Wrotnowski argued that Obama was a British subject at birth and therefore cannot meet the requirement for becoming president.
He wanted the high court to halt presidential electors from meeting to formally elect Obama as president. The meetings will be held Monday.
Echoing an appeal that was rejected by justices last week, Wrotnowski said that since Obama had dual nationality at birth -- his mother was American, his Kenyan father was a British subject -- he cannot possibly be a "natural born citizen."
Allegations raised on the Internet say the birth certificate showing that Obama was born in Hawaii on Aug. 4, 1961, is a fake.
But Hawaii officials say they have checked health department records and have determined there's no doubt Obama was born in Hawaii.
In November, Wrotnowski tried to keep Obama off the ballot. That, clearly, did not happen.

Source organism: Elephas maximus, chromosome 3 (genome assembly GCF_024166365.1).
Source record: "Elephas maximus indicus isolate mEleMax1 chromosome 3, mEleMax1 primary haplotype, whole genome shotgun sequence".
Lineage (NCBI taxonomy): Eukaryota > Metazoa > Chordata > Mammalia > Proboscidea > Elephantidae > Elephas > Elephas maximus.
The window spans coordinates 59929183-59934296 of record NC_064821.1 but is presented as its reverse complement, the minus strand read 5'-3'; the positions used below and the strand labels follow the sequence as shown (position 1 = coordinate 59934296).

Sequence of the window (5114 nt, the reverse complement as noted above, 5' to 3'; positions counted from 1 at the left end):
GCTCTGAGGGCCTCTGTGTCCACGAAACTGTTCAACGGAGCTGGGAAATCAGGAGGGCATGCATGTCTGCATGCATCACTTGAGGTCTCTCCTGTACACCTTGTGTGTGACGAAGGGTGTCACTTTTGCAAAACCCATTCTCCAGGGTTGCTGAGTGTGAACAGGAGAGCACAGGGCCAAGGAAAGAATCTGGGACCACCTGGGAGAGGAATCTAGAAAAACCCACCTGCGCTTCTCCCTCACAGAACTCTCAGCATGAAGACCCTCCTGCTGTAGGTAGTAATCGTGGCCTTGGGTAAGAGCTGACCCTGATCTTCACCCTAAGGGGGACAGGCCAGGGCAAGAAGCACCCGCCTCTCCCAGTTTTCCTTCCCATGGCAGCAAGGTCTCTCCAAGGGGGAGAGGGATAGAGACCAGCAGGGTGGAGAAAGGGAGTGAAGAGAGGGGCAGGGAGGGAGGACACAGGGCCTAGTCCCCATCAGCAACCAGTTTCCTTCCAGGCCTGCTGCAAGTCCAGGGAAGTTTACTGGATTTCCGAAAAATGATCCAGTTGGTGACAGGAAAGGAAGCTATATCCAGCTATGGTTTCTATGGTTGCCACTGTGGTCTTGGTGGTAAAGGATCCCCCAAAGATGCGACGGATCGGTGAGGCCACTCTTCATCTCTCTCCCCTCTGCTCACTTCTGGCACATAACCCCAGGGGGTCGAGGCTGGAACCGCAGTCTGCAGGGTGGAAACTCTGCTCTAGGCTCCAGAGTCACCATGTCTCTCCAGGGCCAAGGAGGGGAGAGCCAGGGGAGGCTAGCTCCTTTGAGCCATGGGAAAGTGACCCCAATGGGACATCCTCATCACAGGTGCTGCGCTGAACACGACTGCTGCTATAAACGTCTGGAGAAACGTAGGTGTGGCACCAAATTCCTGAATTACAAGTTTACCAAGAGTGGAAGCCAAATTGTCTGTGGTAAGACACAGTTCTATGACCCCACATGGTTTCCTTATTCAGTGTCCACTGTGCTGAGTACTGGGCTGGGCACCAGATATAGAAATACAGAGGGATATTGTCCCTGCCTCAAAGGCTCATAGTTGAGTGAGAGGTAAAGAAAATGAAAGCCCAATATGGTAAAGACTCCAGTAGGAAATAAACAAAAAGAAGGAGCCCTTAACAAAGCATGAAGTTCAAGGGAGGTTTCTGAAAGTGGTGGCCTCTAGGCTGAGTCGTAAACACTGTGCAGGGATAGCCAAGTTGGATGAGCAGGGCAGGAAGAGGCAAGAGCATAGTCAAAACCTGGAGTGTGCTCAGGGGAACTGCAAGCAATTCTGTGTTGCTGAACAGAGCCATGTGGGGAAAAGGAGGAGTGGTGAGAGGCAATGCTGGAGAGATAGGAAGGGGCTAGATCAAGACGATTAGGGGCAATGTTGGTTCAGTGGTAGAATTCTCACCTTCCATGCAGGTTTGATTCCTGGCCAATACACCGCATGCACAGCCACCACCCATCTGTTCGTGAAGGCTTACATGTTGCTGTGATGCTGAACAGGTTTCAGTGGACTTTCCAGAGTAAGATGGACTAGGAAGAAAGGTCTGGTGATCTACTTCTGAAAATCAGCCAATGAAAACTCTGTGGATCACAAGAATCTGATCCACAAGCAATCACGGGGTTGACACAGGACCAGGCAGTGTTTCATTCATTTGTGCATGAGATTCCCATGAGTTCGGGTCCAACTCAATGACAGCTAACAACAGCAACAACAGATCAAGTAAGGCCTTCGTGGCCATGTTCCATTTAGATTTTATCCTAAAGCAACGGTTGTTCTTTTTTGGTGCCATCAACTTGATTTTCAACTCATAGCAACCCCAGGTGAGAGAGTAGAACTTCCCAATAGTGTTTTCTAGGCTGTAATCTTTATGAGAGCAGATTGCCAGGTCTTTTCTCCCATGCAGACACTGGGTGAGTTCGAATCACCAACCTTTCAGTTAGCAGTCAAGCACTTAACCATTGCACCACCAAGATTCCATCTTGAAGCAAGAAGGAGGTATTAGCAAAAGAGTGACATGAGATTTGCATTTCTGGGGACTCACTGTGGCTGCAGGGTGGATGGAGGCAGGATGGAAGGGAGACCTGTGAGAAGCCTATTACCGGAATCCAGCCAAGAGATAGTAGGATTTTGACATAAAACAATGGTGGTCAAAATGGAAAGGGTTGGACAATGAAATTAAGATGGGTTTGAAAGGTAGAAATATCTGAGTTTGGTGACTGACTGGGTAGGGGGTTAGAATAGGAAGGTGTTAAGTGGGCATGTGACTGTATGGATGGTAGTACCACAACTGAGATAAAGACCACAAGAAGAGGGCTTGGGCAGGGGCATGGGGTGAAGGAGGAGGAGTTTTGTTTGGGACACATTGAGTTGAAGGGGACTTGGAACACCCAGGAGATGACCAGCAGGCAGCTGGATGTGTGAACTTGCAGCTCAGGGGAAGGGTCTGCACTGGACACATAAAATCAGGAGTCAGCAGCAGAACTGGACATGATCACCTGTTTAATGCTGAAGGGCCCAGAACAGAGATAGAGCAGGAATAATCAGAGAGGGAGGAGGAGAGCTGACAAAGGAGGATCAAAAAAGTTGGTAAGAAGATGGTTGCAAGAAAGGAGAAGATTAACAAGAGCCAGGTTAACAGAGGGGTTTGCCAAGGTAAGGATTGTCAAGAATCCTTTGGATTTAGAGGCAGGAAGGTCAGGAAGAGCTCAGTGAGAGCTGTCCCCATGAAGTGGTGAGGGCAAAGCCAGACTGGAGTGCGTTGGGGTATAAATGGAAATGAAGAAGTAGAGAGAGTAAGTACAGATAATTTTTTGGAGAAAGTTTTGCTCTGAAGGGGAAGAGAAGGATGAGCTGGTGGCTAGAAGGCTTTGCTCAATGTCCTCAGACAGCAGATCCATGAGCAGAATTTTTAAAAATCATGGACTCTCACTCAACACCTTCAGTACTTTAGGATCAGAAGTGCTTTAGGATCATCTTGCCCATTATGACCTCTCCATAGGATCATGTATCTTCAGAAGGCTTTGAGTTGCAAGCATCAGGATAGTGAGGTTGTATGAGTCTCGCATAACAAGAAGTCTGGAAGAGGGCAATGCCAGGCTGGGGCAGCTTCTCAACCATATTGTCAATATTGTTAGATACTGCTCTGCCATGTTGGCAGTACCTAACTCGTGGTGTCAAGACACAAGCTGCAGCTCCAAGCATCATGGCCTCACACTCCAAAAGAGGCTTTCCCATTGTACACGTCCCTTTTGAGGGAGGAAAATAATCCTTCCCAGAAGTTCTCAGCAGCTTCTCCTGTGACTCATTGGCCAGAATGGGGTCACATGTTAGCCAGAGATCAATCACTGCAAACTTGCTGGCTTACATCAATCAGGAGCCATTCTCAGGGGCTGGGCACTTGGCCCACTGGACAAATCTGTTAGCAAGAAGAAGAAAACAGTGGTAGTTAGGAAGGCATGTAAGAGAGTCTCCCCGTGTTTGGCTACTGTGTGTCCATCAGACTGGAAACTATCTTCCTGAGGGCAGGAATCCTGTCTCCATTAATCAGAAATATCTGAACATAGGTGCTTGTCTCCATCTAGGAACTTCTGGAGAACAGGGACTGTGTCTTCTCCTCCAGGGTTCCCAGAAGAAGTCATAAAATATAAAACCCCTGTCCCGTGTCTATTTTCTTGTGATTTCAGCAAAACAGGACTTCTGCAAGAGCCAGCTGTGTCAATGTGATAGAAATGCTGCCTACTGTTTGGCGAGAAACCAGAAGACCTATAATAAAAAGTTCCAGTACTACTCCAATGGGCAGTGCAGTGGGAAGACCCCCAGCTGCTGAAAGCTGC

“This legal challenge was based on erroneous information and was legitimately dismissed at the state level,” Connecticut Secretary of the State Susan Bysiewicz said in a news release. “I am relieved that the justices of the U.S. Supreme Court found no reason to question the view of our own jurists in Connecticut, who found that President-elect Obama was eligible to become president and as such had every right to be on our state’s ballots and certified as the winner of Connecticut’s seven electoral votes.”